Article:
Fully informed consent was prospectively obtained from the study participant and can be requested at any time. The study protocol conformed to the ethical guidelines of the 1975 Helsinki Declaration.
Glioblastoma multiform is one of the most aggressive primary central nervous system tumors. Glioblastoma multiform diagnosis is usually achieved by combining both clinical features and characteristic radiological findings, and it is confirmed by histopathology. Early diagnosis is important because early aggressive treatment often leads to a better outcome . However, early diagnosis is sometimes challenging because the tumor can cause atypical clinical and radiological presentations during the early stages. Basically, glioblastoma multiform often presents with insidious progressive focal neurological deficits that vary depending on the location of the tumor. Headache and seizures are common initial manifestations and symptoms of increased intracranial tension, such as vomiting, blurring of vision, headache, lethargy, or even coma, may particularly occur with advanced disease. False localizing signs, including sixth nerve palsy, third nerve palsy (with uncal herniation), and perinaud syndrome (with rostral midbrain compression) are not uncommon . The patient described in this article presented with seizures and motor weakness. Although they are common presentations of glioblastomas, they are also common in a wide variety of other neurological conditions, particularly encephalitis. While some studies have simply reported the co-occurrence of herpes simplex encephalitis and glioblastoma multiform, other studies have argued that the two diseases are associated with each other [6,7,8]. However, the pathophysiology of this potential association remains elusive. Furthermore, levels of HSV-1 antibodies have been found to be significantly high among patients with glioblastoma multiform. Some glioblastoma cases have responded to acyclovir treatment. This may be due to the inhibitory effect of acyclovir on regulatory T helper cells and glioblastoma cell growth . The case reported in this article is another example of the diagnostic dilemma caused by the similar clinical presentations of HSV-1 and early-stage glioblastoma.
Glioblastoma multiform consistently presents distinguishable radiological features that may facilitate radiological-based diagnosis of the tumor at the early stages of the disease. At the time of diagnosis, glioblastomas are typically large lesions with characteristic heterogeneous signal intensities at the cores due to central necrosis and hemorrhagic transformation. On MSCT images, they appear as large, ill-defined hypodense masses with slightly hyperattenuating margins. Hyperdense foci indicating hemorrhages can be observed and heterogenous enhancements are often present. On MRI scans, glioblastomas appear as T1 iso- or hypointense and T2-FLAIR hyperintense lesions in the white matter with irregular margins and abnormal signals at the core. They typically have irregular peripheral marginal enhancement with or without central foci of enhancement around the necrotic core. Moderate to massive vasogenic edema and mass effect can be visualized during advanced stages of the disease. Based on DWI and ADC data, glioblastomas often exhibit high flow restriction, especially when compared to surrounding vasogenic edema. Because of high cellularity, MR perfusion imaging often shows that tumors are hyperperfused with elevated r-CBV [3, 10, 11]. The patient described in this study was admitted to the ER before the tumor was developed enough to be accurately diagnosed based on radiological features. Therefore, a diagnosis could not be made at the beginning. The tumor appeared as an anteromedial temporal lobe lesion that simulated herpetic viral encephalitis with minimal surrounding edema and no central necrosis. These symptoms were misleading and did not readily prompt the need for a biopsy. When the patient’s condition progressed and the radiological features of the glioblastoma became evident, surgical resection was performed and the diagnosis was histopathologically confirmed.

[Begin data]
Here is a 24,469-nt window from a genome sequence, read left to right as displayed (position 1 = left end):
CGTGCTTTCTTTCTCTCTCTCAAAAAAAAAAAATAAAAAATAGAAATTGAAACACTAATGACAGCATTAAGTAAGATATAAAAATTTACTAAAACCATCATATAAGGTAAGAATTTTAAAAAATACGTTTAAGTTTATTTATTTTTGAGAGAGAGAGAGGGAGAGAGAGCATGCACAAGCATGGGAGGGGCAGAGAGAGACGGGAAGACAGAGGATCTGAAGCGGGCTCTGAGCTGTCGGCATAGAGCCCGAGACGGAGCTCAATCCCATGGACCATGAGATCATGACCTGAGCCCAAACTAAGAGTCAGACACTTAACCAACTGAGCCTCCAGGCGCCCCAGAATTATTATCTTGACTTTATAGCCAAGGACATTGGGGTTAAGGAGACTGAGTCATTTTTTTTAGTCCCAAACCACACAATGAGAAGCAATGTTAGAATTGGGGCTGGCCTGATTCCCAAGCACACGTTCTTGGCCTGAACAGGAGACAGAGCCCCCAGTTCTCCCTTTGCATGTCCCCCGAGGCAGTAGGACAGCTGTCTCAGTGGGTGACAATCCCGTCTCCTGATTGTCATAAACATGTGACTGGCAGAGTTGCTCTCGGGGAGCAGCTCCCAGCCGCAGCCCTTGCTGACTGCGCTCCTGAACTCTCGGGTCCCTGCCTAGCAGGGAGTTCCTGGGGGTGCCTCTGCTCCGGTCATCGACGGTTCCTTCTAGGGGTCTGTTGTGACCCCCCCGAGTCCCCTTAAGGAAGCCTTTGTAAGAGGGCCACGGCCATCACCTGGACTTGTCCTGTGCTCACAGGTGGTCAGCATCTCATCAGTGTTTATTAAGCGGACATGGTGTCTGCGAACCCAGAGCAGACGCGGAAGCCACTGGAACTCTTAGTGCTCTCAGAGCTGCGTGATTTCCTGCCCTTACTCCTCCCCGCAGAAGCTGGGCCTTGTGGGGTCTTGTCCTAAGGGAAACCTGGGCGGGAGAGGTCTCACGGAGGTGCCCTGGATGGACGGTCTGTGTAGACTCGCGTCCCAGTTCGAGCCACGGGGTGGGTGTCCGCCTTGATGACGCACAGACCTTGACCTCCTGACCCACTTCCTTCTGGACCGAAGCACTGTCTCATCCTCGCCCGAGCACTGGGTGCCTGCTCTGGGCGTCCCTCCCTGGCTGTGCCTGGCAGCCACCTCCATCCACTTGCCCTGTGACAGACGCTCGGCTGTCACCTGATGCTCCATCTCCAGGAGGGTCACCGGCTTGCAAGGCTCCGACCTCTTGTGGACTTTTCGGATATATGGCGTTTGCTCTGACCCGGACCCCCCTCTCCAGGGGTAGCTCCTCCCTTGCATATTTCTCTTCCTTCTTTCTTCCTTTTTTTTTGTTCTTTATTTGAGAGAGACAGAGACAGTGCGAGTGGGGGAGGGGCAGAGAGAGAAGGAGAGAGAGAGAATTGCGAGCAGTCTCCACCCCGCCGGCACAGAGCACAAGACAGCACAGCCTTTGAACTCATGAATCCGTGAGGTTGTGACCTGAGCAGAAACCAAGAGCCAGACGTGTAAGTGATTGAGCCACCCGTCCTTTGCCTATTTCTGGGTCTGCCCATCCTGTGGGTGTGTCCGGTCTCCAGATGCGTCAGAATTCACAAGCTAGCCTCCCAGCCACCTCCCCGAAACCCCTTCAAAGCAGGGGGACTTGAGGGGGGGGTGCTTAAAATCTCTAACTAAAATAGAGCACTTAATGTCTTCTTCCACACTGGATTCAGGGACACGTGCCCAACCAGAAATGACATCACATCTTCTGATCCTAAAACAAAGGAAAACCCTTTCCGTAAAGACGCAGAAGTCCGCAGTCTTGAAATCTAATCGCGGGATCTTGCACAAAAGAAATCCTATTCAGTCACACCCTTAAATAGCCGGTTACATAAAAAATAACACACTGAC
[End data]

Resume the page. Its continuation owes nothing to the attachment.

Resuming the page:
This case report confirms that it is important to consider glioblastoma multiform in the differential diagnosis of patients presenting with encephalitis-like clinical and radiological features; early stages of glioblastoma may have the typical appearance of encephalitis and result in delayed diagnosis and treatment. Additionally, there seems to be an association between glioblastomas and HSV-1 encephalitis. Although the mean survival of patients with glioblastoma is generally short (around 15 months), early diagnosis and aggressive surgical resection of the tumor with a wide safety margin followed by chemotherapy and radiotherapy may provide a better outcome. Hence, early diagnosis and identification of atypical presentations of glioblastoma multiform, as presented in this case report, are essential.
Availability of data and materials
Multi-slice computed tomography
Magnetic resonance imaging
Polymerase chain reaction
Herpes simplex virus 1
Apparent diffusion coefficient
Relative cerebral blood volume
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Sa’adeh, I., Saadh, M.J. Multifocal glioblastoma multiform with “encephalitis-like presentation” : a case report. Egypt J Radiol Nucl Med 52, 33 (2021). https://doi.org/10.1186/s43055-021-00407-2